I take back my previous remark. I think Aoibheann has definitely got the edge on Brigitte when it comes to exasperation. Of course, being here as opposed to wherever Brigitte got to gives her the advantage. Having to rescue her from a tree definitely improved her score last night. I never did find out what had spooked her, but it must have been something pretty horrific.
I was minding my own business, as usual, in the tavern when Aoibheann came in. She looked like she hadn’t slept much, or paid much attention to her clothing. She marched with grim determination to the bar, helped herself to a bottle of gin and disappeared behind the bar. I walked slowly around to see what was up and found her sitting on the floor, taking large swigs directly from the bottle. Figuring she might be more comfortable with me joining her if I had a drink, I started to pour myself a glass of rum and asked what was bothering her. Despite my best efforts to be as unthreatening as I could manage, she panicked, grabbed another bottle and bolted out of the tavern. Against my better judgement, I followed her out into the yard and saw she was heading for the portcullis and out of the castle. I started to run after her, exchanging an exasperated look with the gate guards who had clearly decided against arguing with Aoibheann when she was in one of her moods. Halfway down the stairs, I realised I was still holding the bottle of rum, so slipped it into my pocket, thinking I might need it later.
I followed at a safe distance, trying not to scare her further by appearing to chase her, until she reached the bridge over the river, where she stopped in the shelter of a large and handsome tree. It looked a little like a silver birch and had golden leaves, which led me to the conclusion that this was the famed Ardan. She settled herself in the roots and resumed her communion with the bottle. Rather than call out, which might have startled her, I started to whistle softly, a sea-shanty tune she had heard me whistle many times before, hoping the familiarity would reassure her. I was wrong. Displaying an unforeseen agility, she bolted again, straight upwards, and secured herself on one of the first major branches, well out of reach. Well, out of my normal reach. I could easily have flown high enough but I didn’t want to spook her any further by reminding her I was no longer merely human. I called out to her gently, but all she would say in return was “Don’t touch my tree!”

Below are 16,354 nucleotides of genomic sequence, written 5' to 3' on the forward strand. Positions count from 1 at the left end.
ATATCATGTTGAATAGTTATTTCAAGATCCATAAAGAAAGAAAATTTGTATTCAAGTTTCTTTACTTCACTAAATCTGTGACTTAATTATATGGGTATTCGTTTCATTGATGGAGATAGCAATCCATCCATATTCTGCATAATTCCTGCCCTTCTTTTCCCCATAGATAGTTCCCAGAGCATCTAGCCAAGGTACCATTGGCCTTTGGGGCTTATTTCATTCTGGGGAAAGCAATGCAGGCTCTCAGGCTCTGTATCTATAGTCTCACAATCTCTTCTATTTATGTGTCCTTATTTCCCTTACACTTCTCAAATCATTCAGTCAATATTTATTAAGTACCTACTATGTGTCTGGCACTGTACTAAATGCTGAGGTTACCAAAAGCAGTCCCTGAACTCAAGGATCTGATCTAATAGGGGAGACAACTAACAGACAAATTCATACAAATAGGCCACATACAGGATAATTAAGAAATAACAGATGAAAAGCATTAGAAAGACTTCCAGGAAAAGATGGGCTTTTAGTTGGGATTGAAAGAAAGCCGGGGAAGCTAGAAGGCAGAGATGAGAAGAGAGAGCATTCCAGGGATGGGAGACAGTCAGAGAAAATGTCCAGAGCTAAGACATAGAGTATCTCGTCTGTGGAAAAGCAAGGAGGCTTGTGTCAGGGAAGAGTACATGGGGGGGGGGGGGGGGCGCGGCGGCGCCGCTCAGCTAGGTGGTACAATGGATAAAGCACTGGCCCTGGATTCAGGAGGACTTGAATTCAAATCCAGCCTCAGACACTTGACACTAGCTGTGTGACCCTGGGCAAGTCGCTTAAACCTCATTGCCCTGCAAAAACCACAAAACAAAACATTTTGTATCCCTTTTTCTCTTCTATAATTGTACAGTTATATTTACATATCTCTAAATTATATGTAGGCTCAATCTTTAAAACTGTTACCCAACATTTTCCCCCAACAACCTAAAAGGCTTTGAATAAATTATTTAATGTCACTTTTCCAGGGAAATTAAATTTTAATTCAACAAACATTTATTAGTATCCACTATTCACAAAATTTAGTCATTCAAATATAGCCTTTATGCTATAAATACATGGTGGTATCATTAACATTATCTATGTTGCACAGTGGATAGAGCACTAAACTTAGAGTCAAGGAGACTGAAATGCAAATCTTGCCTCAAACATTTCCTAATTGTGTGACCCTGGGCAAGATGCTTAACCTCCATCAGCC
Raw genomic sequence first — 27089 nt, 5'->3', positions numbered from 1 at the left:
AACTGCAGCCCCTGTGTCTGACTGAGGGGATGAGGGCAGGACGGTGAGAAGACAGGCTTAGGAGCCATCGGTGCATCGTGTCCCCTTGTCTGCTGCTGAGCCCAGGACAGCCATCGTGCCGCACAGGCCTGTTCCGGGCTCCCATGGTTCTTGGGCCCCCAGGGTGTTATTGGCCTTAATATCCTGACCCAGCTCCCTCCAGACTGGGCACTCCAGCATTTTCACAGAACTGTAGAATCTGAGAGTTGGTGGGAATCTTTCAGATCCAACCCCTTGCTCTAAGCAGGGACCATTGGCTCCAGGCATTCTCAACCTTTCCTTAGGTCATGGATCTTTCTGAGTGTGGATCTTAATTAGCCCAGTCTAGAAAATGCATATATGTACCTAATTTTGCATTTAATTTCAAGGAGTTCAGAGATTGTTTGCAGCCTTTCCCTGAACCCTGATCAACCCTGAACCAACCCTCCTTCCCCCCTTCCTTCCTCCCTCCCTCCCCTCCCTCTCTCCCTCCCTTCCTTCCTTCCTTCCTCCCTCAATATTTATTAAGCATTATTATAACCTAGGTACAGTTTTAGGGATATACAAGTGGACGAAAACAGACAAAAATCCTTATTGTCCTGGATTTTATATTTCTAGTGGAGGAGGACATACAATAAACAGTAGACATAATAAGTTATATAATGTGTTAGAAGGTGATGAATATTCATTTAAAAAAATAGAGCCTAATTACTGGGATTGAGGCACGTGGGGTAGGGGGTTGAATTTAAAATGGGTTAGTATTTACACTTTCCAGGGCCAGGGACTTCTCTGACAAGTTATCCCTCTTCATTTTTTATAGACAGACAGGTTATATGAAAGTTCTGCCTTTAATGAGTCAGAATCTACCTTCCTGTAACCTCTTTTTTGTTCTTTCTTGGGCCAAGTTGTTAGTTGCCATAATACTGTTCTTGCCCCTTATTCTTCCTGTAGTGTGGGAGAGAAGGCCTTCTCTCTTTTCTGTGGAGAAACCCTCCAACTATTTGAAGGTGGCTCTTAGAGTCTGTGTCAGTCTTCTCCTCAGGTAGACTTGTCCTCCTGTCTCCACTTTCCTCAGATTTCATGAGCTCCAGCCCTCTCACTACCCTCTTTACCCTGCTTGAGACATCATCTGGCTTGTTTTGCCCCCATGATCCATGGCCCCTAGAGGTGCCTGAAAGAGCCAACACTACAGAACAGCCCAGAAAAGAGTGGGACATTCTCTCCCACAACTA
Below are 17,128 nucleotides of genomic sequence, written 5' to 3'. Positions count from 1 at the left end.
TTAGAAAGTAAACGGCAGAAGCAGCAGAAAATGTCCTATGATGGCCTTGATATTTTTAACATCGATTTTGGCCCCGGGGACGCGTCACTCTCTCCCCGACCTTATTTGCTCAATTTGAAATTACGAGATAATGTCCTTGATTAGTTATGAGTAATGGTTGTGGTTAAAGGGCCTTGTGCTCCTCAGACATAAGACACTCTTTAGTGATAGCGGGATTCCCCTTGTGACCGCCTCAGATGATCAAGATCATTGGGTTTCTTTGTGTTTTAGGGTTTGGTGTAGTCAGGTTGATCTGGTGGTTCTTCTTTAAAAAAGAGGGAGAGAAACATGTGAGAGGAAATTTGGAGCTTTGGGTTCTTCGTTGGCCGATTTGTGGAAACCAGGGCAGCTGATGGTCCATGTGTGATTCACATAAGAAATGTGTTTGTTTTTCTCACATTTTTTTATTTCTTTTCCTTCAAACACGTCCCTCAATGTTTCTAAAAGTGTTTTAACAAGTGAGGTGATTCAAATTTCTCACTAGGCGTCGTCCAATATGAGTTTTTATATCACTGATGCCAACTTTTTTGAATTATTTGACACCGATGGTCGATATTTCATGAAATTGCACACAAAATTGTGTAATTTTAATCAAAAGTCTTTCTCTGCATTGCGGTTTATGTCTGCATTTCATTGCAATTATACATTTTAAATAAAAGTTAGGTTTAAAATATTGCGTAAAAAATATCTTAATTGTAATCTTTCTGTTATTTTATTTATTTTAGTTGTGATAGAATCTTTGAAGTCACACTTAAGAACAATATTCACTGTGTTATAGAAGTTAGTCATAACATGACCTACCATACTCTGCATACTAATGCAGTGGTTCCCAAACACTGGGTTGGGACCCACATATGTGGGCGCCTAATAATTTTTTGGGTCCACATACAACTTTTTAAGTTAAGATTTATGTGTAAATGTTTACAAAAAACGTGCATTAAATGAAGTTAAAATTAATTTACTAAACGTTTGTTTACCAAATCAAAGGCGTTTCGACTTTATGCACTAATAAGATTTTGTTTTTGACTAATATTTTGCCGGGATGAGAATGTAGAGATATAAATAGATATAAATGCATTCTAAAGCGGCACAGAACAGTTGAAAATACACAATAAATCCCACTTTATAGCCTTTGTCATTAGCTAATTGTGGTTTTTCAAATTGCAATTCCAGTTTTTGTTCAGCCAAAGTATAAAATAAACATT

I wasn’t aware of having sent out any prayers, but even so, the prayers I didn’t send were answered in the form of Gwyn, who turned up, apparently on a walk. I beckoned her over and tried to convey by mime that Aoibheann had treed herself with a bottle. Gwyn called out to her, calling her sweetie and asking what was wrong. Possibly predictably, her reply – everything – was less than helpful. Gwyn and I looked at each other, sharing a moment of understanding that this might take a while and sat down. I pulled the bottle of rum from my pocket and took a swig.
“Everything?” I asked “That could take a while. Why don’t you start at the beginning?” Gwyn chimed in, reminding Aoibheann that we loved her and just wanted to help. All she would say was that she didn’t want to talk about it. I passed the bottle to Gwyn, giving her a hug and ruffling her hair. “At least I’ve got some relatively sane company,” I told her. She just giggled and looked around, asking where. Aoibheann meanwhile had moved closer to the trunk, but still steadfastly refusing to come down or talk about what was bothering her. We tried getting her to talk about something else, like the tree. She introduced the tree by name, told us quite emphatically that he was HER tree and warned us against making him angry. I could not quite imagine what that might mean and didn’t really want to, but Gwyn went ahead and asked. All Aoibheann would say to that was that it would be better to not find out. I made a mental note to ask Aerodine, as she probably knows a lot more about trees than anybody else. Aoibheann did say that she felt safer near the tree, which was a start. We tried to ask what it was she felt safe from, but she would not elaborate.